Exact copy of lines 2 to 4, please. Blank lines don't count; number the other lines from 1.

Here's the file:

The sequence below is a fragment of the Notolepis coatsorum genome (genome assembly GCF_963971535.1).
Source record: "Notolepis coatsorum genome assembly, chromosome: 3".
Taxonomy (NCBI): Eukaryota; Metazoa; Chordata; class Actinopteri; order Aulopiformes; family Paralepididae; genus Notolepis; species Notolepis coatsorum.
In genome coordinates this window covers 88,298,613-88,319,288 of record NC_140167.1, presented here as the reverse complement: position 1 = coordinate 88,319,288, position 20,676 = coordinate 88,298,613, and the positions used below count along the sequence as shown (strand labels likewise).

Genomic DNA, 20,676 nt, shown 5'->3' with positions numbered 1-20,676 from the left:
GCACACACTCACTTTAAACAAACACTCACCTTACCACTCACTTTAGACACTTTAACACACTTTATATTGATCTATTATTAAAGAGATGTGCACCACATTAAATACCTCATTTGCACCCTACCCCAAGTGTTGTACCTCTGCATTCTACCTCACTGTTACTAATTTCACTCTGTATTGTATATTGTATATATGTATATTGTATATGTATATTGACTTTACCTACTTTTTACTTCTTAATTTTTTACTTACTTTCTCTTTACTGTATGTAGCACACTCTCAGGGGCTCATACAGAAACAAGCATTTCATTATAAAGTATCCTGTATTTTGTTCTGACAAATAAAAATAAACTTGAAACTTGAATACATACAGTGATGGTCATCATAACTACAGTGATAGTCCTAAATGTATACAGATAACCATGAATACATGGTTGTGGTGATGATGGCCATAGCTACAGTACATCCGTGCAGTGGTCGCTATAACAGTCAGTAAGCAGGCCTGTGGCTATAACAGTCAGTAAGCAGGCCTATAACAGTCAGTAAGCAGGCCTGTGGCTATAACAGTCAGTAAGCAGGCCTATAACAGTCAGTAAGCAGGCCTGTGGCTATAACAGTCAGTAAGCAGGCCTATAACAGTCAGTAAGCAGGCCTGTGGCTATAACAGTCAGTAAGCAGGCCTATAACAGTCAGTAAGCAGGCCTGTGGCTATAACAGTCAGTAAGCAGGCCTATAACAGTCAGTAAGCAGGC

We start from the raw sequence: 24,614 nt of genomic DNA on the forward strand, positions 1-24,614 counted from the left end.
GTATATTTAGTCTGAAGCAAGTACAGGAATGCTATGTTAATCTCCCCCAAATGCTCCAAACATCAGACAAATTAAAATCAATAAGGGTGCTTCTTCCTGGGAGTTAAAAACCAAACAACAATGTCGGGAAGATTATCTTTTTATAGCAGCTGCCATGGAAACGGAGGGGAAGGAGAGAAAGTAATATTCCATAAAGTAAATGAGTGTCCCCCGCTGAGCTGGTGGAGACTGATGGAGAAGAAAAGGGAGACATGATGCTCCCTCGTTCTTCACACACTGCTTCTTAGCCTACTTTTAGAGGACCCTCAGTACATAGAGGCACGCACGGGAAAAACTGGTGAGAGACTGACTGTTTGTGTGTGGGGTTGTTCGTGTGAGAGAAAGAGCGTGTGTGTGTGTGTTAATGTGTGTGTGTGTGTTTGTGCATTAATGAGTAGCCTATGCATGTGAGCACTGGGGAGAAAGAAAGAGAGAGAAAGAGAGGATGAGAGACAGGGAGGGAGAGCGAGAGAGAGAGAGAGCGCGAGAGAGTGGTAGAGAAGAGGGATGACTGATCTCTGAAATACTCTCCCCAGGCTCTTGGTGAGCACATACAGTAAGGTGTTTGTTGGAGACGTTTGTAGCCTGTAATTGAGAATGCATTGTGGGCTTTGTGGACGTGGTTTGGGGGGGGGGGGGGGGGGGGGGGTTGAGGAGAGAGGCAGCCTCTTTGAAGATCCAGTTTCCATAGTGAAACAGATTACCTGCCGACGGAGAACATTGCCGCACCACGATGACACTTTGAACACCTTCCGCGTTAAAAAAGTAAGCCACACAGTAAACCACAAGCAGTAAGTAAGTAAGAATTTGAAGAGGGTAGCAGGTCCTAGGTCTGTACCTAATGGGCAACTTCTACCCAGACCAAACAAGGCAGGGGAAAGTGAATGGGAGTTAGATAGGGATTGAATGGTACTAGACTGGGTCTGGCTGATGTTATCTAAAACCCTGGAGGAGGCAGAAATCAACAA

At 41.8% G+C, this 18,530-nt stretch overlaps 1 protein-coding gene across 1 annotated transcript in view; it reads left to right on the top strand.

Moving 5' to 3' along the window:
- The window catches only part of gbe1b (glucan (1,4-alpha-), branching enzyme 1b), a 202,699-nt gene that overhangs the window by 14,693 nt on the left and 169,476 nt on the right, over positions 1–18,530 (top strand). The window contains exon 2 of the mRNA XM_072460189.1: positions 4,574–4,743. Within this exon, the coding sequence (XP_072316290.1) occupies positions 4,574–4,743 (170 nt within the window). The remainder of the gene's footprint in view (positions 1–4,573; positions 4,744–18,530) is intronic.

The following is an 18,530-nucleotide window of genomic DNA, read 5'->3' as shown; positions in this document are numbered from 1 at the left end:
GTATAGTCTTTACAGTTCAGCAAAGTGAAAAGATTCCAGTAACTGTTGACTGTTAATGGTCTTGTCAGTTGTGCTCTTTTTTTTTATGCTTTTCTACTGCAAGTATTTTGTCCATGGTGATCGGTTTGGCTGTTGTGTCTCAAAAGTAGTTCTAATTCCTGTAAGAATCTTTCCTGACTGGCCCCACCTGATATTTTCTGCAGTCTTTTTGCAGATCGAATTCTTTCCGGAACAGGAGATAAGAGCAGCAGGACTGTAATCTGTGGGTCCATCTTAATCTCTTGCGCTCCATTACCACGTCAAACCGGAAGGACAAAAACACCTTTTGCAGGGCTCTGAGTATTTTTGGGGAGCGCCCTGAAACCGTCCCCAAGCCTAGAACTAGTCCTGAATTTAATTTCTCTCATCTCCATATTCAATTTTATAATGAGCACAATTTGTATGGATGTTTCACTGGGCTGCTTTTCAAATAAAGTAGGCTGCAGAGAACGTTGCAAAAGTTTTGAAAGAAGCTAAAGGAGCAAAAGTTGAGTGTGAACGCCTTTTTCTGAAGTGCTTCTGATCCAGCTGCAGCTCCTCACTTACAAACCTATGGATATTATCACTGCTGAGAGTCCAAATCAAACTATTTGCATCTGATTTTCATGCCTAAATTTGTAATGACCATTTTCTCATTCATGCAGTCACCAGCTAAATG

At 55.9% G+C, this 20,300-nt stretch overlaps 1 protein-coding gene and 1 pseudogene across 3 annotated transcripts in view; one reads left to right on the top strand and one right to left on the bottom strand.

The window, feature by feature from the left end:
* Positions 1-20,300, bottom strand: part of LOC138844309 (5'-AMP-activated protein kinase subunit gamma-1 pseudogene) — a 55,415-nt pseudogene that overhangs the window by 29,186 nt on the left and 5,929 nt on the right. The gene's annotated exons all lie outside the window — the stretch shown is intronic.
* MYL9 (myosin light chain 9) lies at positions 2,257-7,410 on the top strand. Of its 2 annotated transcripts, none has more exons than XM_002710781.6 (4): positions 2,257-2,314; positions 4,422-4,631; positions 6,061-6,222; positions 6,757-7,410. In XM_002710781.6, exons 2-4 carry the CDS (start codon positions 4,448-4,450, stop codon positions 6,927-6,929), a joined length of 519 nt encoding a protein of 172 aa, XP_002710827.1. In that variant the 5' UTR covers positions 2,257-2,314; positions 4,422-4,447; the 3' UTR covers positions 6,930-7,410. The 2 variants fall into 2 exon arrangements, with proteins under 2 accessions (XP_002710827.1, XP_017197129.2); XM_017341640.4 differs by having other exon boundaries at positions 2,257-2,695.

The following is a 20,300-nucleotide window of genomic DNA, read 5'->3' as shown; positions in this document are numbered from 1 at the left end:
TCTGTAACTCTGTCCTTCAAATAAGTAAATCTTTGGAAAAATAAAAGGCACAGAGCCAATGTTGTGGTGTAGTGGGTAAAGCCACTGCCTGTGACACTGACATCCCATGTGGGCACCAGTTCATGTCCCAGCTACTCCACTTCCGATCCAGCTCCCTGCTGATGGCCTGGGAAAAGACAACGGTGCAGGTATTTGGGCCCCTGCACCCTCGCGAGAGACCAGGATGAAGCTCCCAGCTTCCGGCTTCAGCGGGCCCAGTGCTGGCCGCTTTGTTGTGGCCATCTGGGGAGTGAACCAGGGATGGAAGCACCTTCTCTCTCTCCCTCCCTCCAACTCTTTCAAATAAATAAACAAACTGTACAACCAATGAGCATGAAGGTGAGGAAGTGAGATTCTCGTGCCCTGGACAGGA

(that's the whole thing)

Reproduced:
Source record: "Notolepis coatsorum genome assembly, chromosome: 3".
Taxonomy (NCBI): Eukaryota; Metazoa; Chordata; class Actinopteri; order Aulopiformes; family Paralepididae; genus Notolepis; species Notolepis coatsorum.
In genome coordinates this window covers 88,298,613-88,319,288 of record NC_140167.1, presented here as the reverse complement: position 1 = coordinate 88,319,288, position 20,676 = coordinate 88,298,613, and the positions used below count along the sequence as shown (strand labels likewise).